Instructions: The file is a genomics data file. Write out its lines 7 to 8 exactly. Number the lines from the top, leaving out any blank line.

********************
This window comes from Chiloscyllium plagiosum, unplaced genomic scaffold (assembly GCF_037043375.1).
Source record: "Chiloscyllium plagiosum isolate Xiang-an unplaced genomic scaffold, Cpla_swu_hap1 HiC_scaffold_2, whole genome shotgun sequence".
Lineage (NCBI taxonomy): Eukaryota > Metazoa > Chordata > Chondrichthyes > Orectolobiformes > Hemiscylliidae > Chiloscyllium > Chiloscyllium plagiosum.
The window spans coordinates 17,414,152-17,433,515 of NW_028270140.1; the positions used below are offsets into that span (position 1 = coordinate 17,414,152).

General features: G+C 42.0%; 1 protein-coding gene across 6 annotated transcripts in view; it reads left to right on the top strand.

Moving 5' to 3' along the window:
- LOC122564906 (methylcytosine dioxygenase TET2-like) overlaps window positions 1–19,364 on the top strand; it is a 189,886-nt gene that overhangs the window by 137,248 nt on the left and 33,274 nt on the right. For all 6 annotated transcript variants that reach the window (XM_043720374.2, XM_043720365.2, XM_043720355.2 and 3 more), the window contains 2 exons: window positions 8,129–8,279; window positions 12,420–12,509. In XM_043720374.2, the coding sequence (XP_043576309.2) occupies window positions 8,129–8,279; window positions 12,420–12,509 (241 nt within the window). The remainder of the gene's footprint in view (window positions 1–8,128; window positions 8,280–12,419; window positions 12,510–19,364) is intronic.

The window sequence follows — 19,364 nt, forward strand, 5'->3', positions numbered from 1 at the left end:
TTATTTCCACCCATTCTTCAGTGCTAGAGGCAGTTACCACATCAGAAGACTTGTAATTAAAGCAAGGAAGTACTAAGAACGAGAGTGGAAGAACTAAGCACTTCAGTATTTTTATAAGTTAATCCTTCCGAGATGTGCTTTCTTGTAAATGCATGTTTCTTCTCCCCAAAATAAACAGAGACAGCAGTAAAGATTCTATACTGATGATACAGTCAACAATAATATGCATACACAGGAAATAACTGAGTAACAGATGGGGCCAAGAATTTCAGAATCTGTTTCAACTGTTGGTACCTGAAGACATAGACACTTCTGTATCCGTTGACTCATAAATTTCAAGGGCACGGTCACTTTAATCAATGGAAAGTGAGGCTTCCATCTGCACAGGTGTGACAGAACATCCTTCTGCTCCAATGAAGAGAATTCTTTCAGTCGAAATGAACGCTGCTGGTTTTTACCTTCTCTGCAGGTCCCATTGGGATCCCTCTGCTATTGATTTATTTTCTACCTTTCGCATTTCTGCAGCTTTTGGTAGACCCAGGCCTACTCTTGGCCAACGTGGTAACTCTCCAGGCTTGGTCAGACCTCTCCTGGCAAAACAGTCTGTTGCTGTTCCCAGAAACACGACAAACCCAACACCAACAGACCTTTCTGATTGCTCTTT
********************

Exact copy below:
- LOC122564906 (methylcytosine dioxygenase TET2-like) overlaps window positions 1–19,364 on the top strand; it is a 189,886-nt gene that overhangs the window by 137,248 nt on the left and 33,274 nt on the right. For all 6 annotated transcript variants that reach the window (XM_043720374.2, XM_043720365.2, XM_043720355.2 and 3 more), the window contains 2 exons: window positions 8,129–8,279; window positions 12,420–12,509. In XM_043720374.2, the coding sequence (XP_043576309.2) occupies window positions 8,129–8,279; window positions 12,420–12,509 (241 nt within the window). The remainder of the gene's footprint in view (window positions 1–8,128; window positions 8,280–12,419; window positions 12,510–19,364) is intronic.

The window sequence follows — 19,364 nt, forward strand, 5'->3', positions numbered from 1 at the left end: